As he comes out from behind the trees, he sees a half dozen college girls are skinny-dipping in his pond. He clears his throat so they’ll know he’s there. The girls scream and swim out to the middle of the pond. “Go away!” they shout. “Are you spying on us? What are you doing here?” “Well,” the farmer answers slowly. “You see, I own this pond…” Then he holds up the bucket, “…and I came to feed the alligator.”

***

“I am not available right now, but thank you for caring enough to call. I am making some changes in my life…

Please leave a message after the beep. If I do not return your call, you are one of the changes.”

Tell Me If You’ve Heard This One – V

Agon (noun) [AH-gahn]
Conflict, especially the dramatic conflict between the main characters in a literary work.
The family feud in “Romeo and Juliette” is a famous agon.

Billow (verb) [BIL-oh]
to swell up, to puff out, as by the action of wind
Held by two men, the flag billowed within their grasp as though it could unfurl any moment.

Clishmaclaver (noun) [klish-muh-kley-ver, kleesh]
Scottish: gossip, idle or foolish talk
There was no way that Robbie Burns Day would be cancelled.  It was utter clishmaclaver.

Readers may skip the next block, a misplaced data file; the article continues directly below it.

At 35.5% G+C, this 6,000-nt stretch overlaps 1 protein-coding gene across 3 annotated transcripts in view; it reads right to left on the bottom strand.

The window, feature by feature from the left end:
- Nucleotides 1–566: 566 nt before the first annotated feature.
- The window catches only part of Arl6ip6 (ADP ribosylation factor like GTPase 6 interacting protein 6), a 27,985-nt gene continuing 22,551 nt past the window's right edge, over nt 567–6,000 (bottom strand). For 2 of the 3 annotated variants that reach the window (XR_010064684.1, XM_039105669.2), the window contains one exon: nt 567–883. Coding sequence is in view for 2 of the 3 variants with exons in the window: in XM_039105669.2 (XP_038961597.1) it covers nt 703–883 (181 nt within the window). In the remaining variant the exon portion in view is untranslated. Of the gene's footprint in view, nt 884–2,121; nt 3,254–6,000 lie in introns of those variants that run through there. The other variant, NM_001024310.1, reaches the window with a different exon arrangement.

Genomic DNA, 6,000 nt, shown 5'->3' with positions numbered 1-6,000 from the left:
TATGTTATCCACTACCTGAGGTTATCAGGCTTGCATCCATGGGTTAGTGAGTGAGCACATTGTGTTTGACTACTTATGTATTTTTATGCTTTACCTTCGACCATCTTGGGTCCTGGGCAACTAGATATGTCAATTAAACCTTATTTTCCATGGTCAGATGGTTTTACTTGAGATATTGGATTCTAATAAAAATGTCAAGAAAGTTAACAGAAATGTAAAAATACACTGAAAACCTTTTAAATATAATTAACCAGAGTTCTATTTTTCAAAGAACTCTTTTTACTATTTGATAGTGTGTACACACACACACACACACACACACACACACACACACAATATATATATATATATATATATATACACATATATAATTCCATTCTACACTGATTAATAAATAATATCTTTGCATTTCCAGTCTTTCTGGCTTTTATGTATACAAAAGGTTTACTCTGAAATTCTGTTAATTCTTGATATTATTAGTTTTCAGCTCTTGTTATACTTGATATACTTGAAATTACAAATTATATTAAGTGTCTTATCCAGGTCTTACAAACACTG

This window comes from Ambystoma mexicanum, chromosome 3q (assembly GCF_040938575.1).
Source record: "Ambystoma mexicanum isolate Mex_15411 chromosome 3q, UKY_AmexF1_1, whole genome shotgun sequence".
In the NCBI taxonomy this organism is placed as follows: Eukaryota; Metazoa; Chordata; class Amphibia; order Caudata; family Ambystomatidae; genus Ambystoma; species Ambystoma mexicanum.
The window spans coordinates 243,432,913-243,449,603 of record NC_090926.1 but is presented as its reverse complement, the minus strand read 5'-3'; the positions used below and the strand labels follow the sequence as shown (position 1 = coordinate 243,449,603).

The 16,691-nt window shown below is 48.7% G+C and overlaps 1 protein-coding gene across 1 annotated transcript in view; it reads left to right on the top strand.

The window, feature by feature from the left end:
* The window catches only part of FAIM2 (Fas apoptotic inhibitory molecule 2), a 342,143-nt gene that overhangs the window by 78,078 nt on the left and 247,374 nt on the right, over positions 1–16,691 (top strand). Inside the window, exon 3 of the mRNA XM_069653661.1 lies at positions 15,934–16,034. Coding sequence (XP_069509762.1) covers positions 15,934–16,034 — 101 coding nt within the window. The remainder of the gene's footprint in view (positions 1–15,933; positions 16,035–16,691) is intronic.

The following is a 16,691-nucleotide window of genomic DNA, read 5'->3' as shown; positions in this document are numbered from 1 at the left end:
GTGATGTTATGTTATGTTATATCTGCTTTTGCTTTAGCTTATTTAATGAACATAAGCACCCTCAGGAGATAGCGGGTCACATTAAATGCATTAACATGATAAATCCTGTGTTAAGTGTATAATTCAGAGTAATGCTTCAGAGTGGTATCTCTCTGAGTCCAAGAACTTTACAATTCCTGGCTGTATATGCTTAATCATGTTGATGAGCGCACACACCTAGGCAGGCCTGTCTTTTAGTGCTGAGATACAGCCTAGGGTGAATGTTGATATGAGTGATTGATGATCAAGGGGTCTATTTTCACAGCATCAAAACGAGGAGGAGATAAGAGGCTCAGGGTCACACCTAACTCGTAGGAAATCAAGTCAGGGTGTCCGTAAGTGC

Ekistics (noun) [ih-kis-tiks]
The scientific study of human settlements, drawing on diverse disciplines, including architecture, city planning, and behavioral science.
(Look out!  Big Brother is watching you.)

Gewgaw (noun) [gyoo-gaw, goo]
Something gaudy and useless, trinket, bauble
The tourist market was filled with nothing but counterfeit handbags and gewgaws – objects that no-one really wanted

Gleek (verb) [gleek]
Archaic: To make a joke, to jest
First recorded 1540 – 50, of uncertain origin  (Let’s Blame the Scots.)
In Shakespearean plays, joking was referred to as gleeking

Impecunious (adjective) [im-pi-kyoo-nee-uh s]
Having little or no money, penniless, poor
The dot-com crash left him impecunious, with not a cent to his name.

Moira (noun) [moy-ruh]
A person’s fate or destiny
She believed that it was her moira to win a gold Olympic medal.

Naissance (noun) [ney-suh ns]
A birth, an organization, or a growth, as that of a person, an organization, an idea, or a movement.
The naissance of the Civil Rights Movement occurred on college campuses.

Pilgarlic (noun) [pil-gahr-lik]
A person regarded with mild or pretended contempt or pity
Chris was a bit of a pilgarlic, untrusted and untrustworthy.

Pyknic (adjective) [pik-nik]
Characterised by shortness of stature, broadness of girth, and powerful musculature
Even though he had a pyknic build – short and stocky – he was well-known for his brute strength.

Remonstrate (verb) [ri-mon-streyt]